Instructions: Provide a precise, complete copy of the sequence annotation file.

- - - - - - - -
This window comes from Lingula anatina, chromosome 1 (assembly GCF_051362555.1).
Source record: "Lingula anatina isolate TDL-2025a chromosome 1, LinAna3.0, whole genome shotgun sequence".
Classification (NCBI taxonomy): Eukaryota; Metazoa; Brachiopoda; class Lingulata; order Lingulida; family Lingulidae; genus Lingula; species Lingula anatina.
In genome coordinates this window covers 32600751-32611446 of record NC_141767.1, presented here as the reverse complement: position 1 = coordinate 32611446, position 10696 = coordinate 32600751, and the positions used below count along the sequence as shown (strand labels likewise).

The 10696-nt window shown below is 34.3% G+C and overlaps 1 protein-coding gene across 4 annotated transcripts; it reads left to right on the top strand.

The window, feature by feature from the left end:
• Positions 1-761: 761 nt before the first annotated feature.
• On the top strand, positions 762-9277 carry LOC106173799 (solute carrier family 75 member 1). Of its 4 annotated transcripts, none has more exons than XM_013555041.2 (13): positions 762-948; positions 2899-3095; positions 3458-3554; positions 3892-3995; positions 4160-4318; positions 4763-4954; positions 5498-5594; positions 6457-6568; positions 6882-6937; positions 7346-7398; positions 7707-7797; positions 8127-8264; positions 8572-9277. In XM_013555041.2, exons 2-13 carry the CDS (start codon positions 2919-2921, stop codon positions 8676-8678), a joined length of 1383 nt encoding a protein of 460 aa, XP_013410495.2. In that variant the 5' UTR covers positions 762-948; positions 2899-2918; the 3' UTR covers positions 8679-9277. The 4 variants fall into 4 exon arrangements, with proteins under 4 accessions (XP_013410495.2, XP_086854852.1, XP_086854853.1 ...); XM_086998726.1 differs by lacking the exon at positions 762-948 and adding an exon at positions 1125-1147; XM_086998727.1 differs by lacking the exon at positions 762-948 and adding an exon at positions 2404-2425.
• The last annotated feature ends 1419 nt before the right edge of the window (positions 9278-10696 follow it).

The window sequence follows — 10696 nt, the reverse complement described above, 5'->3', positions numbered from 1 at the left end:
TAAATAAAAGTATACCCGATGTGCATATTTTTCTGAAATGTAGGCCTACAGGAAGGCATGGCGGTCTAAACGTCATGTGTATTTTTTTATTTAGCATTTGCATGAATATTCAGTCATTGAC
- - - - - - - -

This window comes from Lingula anatina, chromosome 1 (assembly GCF_051362555.1).
Source record: "Lingula anatina isolate TDL-2025a chromosome 1, LinAna3.0, whole genome shotgun sequence".
Classification (NCBI taxonomy): Eukaryota; Metazoa; Brachiopoda; class Lingulata; order Lingulida; family Lingulidae; genus Lingula; species Lingula anatina.
In genome coordinates this window covers 32600751-32611446 of record NC_141767.1, presented here as the reverse complement: position 1 = coordinate 32611446, position 10696 = coordinate 32600751, and the positions used below count along the sequence as shown (strand labels likewise).

The 10696-nt window shown below is 34.3% G+C and overlaps 1 protein-coding gene across 4 annotated transcripts; it reads left to right on the top strand.

The window, feature by feature from the left end:
• Positions 1-761: 761 nt before the first annotated feature.
• On the top strand, positions 762-9277 carry LOC106173799 (solute carrier family 75 member 1). Of its 4 annotated transcripts, none has more exons than XM_013555041.2 (13): positions 762-948; positions 2899-3095; positions 3458-3554; positions 3892-3995; positions 4160-4318; positions 4763-4954; positions 5498-5594; positions 6457-6568; positions 6882-6937; positions 7346-7398; positions 7707-7797; positions 8127-8264; positions 8572-9277. In XM_013555041.2, exons 2-13 carry the CDS (start codon positions 2919-2921, stop codon positions 8676-8678), a joined length of 1383 nt encoding a protein of 460 aa, XP_013410495.2. In that variant the 5' UTR covers positions 762-948; positions 2899-2918; the 3' UTR covers positions 8679-9277. The 4 variants fall into 4 exon arrangements, with proteins under 4 accessions (XP_013410495.2, XP_086854852.1, XP_086854853.1 ...); XM_086998726.1 differs by lacking the exon at positions 762-948 and adding an exon at positions 1125-1147; XM_086998727.1 differs by lacking the exon at positions 762-948 and adding an exon at positions 2404-2425.
• The last annotated feature ends 1419 nt before the right edge of the window (positions 9278-10696 follow it).

The window sequence follows — 10696 nt, the reverse complement described above, 5'->3', positions numbered from 1 at the left end:
TAAATAAAAGTATACCCGATGTGCATATTTTTCTGAAATGTAGGCCTACAGGAAGGCATGGCGGTCTAAACGTCATGTGTATTTTTTTATTTAGCATTTGCATGAATATTCAGTCATTGAC